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June 4, 2007 – K&N quickening production for sport bike filters

November 20, 2009
Filed under Features

K&N Engineering, an air filter manufacturer in both the auto and powersports sectors, is making a push in the sport bike aftermarket segment.
The Riverside, Calif.,-based company is quickening its new sport bike product to market by putting a higher priority on the R&D of such products and requiring vendor partners to hit certain timelines, says Nicholas O’Kane, a national account manager for K&N, a family owned business with offices in the United Kingdom and the Netherlands.
The expected result from these efforts will be three new sport bike air filters hitting the shelves this month, which is quite a change from previous years, O’Kane says.
K&N previously has brought new sport bike products out to the market up to a year after the new motorcycles hit dealer showrooms. Now the goal is to step that up so dealers are receiving the new air filters three to four months after the new bikes arrive, which would be during the traditional heavy selling season of late spring and early summer.
This year’s three new air filters will be for the Honda 2007 CBR600RR, Yamaha 2007 YZF-R1 and Kawasaki 2007 ZX-6R.
Part of quickening the product to market has meant obtaining the OEM stock air filter, or air box, quicker, meaning sometimes using less traditional routes to receive the stock filter. For example, K&N had a vendor send an air box off a new motorcycle from Australia, where the new bike debuted before hitting U.S. dealerships, to its headquarters in California.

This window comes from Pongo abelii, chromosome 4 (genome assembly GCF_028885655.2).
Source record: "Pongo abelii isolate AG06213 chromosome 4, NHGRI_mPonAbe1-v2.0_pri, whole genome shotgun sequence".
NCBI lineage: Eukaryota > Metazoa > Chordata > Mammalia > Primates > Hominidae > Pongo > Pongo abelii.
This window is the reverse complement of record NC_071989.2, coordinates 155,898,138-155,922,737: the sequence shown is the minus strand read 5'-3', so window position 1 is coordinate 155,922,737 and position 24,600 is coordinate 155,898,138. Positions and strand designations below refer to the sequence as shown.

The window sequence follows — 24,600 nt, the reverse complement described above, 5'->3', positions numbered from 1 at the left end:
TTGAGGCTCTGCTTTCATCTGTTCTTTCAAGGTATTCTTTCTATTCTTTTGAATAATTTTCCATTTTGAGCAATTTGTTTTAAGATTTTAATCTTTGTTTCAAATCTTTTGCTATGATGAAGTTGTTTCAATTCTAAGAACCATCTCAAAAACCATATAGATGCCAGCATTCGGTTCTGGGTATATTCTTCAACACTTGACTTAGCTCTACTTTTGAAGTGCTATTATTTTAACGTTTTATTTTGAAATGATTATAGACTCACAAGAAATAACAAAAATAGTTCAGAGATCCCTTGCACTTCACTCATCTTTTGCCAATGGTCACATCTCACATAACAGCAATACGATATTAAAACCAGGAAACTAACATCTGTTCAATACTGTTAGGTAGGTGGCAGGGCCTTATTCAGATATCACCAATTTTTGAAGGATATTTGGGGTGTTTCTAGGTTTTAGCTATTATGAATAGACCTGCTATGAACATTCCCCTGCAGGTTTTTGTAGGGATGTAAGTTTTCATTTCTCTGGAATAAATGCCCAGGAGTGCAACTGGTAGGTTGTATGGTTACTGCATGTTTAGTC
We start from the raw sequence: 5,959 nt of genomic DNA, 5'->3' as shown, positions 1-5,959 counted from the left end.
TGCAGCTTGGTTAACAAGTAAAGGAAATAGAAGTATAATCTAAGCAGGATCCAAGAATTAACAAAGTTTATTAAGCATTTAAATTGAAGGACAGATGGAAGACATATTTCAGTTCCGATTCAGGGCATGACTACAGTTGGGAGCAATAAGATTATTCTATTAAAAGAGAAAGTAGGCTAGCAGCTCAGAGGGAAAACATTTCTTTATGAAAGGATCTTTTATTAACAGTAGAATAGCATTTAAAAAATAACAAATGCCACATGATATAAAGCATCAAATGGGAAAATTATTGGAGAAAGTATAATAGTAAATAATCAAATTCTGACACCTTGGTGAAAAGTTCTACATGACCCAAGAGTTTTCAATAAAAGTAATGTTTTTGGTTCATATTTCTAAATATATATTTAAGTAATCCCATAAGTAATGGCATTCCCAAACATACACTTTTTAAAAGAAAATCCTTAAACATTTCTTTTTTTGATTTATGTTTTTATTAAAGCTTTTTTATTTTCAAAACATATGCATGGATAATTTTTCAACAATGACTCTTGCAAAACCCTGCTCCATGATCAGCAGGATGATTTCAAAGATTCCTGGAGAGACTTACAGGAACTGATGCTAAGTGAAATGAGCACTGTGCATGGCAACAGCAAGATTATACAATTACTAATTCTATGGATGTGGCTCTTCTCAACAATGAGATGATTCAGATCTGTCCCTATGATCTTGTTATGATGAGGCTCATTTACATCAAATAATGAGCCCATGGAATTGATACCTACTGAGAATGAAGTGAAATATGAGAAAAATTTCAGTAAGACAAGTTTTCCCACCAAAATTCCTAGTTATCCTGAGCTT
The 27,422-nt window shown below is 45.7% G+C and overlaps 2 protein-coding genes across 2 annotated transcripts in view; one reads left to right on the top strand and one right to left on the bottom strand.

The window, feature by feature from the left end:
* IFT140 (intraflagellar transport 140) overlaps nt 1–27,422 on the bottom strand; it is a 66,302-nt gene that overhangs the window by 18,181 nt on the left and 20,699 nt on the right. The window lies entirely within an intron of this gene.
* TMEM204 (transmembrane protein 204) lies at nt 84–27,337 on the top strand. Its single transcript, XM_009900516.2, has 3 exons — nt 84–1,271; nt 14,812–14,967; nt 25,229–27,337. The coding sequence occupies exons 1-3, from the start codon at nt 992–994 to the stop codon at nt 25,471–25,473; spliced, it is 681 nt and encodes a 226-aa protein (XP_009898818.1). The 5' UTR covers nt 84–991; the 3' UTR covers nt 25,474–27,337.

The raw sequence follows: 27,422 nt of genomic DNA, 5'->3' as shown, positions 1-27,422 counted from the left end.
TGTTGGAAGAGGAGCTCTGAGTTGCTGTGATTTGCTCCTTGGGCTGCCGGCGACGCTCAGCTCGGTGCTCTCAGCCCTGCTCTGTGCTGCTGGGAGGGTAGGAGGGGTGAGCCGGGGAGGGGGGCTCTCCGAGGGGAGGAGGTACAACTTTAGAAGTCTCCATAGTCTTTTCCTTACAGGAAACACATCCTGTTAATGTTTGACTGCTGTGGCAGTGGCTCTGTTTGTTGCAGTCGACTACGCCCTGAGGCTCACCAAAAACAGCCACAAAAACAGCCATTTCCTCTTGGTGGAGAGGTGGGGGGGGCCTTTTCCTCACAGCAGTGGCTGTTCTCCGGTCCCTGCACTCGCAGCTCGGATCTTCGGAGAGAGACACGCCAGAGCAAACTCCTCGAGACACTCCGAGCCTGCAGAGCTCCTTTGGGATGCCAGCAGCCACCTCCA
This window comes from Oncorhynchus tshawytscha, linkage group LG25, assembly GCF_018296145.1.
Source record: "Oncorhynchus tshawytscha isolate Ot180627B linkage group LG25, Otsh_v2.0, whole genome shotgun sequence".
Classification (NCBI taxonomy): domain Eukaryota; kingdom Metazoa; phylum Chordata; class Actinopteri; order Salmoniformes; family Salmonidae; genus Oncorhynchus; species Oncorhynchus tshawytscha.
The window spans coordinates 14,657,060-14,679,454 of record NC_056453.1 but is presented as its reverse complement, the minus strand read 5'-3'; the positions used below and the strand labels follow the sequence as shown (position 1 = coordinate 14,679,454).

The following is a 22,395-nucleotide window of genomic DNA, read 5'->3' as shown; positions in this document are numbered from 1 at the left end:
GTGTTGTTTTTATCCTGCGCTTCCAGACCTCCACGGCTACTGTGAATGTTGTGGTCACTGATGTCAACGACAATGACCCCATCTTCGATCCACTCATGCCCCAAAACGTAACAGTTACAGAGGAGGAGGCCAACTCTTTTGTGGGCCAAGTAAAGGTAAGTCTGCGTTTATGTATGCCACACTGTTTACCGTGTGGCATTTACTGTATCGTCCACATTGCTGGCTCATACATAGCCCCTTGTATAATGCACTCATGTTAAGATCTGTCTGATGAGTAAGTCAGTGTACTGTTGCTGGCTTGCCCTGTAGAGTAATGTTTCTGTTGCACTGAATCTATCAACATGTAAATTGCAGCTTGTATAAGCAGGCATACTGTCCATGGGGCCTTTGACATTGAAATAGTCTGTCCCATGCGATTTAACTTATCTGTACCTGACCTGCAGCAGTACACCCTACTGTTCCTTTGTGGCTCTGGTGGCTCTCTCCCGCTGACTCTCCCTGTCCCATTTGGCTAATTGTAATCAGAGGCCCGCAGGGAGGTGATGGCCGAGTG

“Once we have the air box in-house, then we’ve streamlined the process to getting the different components that’s needed for the air filters and work together with the team to keep them focused in order to get the new filters (designed) in a short lead time,” O’Kane said.
Part of streamlining that process included getting management approval to put a priority on powersports product, O’Kane says, noting the company sees growth potential in the sport bike segment.
The company also put greater emphasis on requiring vendor partners to hit certain timelines.
“When we send out for quotes, a timeline is very important to us,” O’Kane said, noting that in the past sometimes the cost of the product was given a higher priority than when K&N would receive the vendor’s supplies.
The switch in emphasis also has resulted in a change of some of the vendors that K&N uses, O’Kane says.
One thing that has not changed, O’Kane notes, is the company’s continued use of its in-house Dyno to test its air filters.

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